Canadian oilsands player calls for government to mandate production cuts
'This is an extraordinary situation brought on by extraordinary circumstances,' Cenovus Energy says
One of the country's largest oilsands players, Cenovus Energy, is urging the Alberta government to implement "temporary" production cuts across the oil sector as Canadian crude prices continue to struggle.
A shortage of pipeline capacity is contributing to a huge gap between the price for Canadian crude and the American benchmark, costing some companies and the provincial government dearly.
Cenovus says the magnitude of the price gap is causing significant losses for many producers — and that the provincial government has the power to enforce output cuts and "alleviate the wide differentials."
Earlier this month, the Calgary-based company said it would limit its oil output by an unspecified amount.
"We think there is a strong case for the government to temporarily mandate reduced production for the industry," Cenovus said in an email statement to CBC News.
"Our inability as a country to build critical new pipeline projects means we are now in a situation where we can't get our growing oil production to market. This has resulted in a market failure.
"This market failure is the result of policy failures at the federal level that impacted pipeline projects, and in the short term it can only be fixed by the Government of Alberta through temporary mandatory industry-wide production cuts."
Cenovus said the market can't fix a problem that is "inherently political."
The company pointed to legislation used by the Alberta government nearly 40 years ago that curtailed oil production.
In 1980, Premier Peter Lougheed enforced output cuts during a dispute with Ottawa over the National Energy Program.
"Legislation exists, and has been used previously by the Lougheed government, to require all producers to temporarily cut production to alleviate the wide differentials," said the Cenovus statement.
"Government has a duty to protect the value of its oil resources on behalf of Albertans."
Peters & Co., an energy-focused investment bank, recently estimated that if the price gap remains at around $40 a barrel for 2019, it would cost the Alberta government about $5 billion in oilsands royalties for the year.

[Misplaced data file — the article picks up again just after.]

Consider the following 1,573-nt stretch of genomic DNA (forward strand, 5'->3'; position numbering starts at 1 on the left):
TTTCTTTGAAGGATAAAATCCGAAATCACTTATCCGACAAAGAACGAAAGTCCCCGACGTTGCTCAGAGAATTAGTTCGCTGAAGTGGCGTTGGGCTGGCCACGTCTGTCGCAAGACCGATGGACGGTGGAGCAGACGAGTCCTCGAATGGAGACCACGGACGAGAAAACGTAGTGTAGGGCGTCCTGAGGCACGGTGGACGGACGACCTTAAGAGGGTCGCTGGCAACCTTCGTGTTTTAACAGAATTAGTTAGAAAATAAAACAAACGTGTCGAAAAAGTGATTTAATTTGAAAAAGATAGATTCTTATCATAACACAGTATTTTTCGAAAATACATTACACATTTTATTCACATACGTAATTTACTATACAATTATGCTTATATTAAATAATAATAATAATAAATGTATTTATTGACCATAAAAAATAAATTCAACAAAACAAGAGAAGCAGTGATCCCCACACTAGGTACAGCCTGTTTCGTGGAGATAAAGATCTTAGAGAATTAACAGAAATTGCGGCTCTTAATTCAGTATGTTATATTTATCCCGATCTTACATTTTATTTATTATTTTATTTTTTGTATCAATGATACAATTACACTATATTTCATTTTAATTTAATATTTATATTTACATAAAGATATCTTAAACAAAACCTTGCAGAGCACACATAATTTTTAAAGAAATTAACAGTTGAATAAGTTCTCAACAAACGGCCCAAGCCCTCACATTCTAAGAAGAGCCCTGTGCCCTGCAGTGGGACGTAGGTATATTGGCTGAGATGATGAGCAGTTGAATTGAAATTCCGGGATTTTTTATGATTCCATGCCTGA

According to Peters & Co.'s report, the situation could result in substantial revenue loss for the government.
Its estimate does not include the impact on conventional oil or condensate royalty revenues, which are also affected by wide differentials. Nor does it factor in the impact of a slow-down in economic activity.
"The Alberta Government has a lot at stake with the wide differentials, and should be motivated to improve the situation in the near-term," said the report from Nov. 9.
Last month, Premier Rachel Notley called on the federal government to buy more rail cars to transport Alberta oil.
"The oil price differential right now is absurd, and exactly why Premier Rachel Notley is fighting to build new pipelines and pushing Ottawa to step up and help fix the backlog in rail shipments," said Mike McKinnon, spokesman for the province's minister of energy, said in an email statement.
"We continue to engage industry leaders on a number of different approaches and look forward to having more to say soon."
Martin Pelletier, portfolio manager at TriVest Wealth Counsel in Calgary, said "desperate times call for desperate measures," but he would rather see industry come up with a solution than the government impose one.
Where the province could play an important role, is in getting oil executives in a room and helping mediate an industry-led agreement, Pelletier said.
"It has to start with industry," he said.
However, he said he was not surprised to hear Cenovus' suggestion because "we have to get the conversation going" about solutions to a "made-in-Canada" energy crisis.
Warren Mabee, director of Queen's Institute for Energy and Environmental Policy, said it would be hard to get companies to agree to cuts, given competing interests and agendas.
Large integrated companies, like Suncor, would not be affected like companies without refineries or other options for their oil productions, he said.
"I think it'd be very difficult to come up with an agreement," Mabee said. "It's a tough thing unless everybody really does come on board with it."
Mabee also thinks governments — federal or provincial — would be reluctant to get involved in mandating cuts.
"To put a mandate into place means that you're actually playing with the market, and if you're playing with the market as a government then you're opening you're opening yourself up on the trade front," Mabee said.
"Given that our trade with the U.S. is a little fraught right now... I just can't see government wanting to do it."
Cenovus is not the only company to announce that it would limit its own oil output.
Earlier this month, Canadian Natural Resources said it has already cut production by up to 15,000 barrels per day and could increase that figure to as much as 55,000 this month and in December.
Canadian prices crashed in September because of a backlog of oil in Alberta.
The Fort McMurray region has increased production throughout this year, but export pipelines are full and several refineries in the U.S. which process heavy oil from Alberta, shut down for maintenance.
Some industry experts now expect low prices for Canadian heavy crude could persist into 2020.
More export pipeline space is expected once Enbridge's Line 3 replacement project is complete in about 12 months.
With files from Kyle Bakx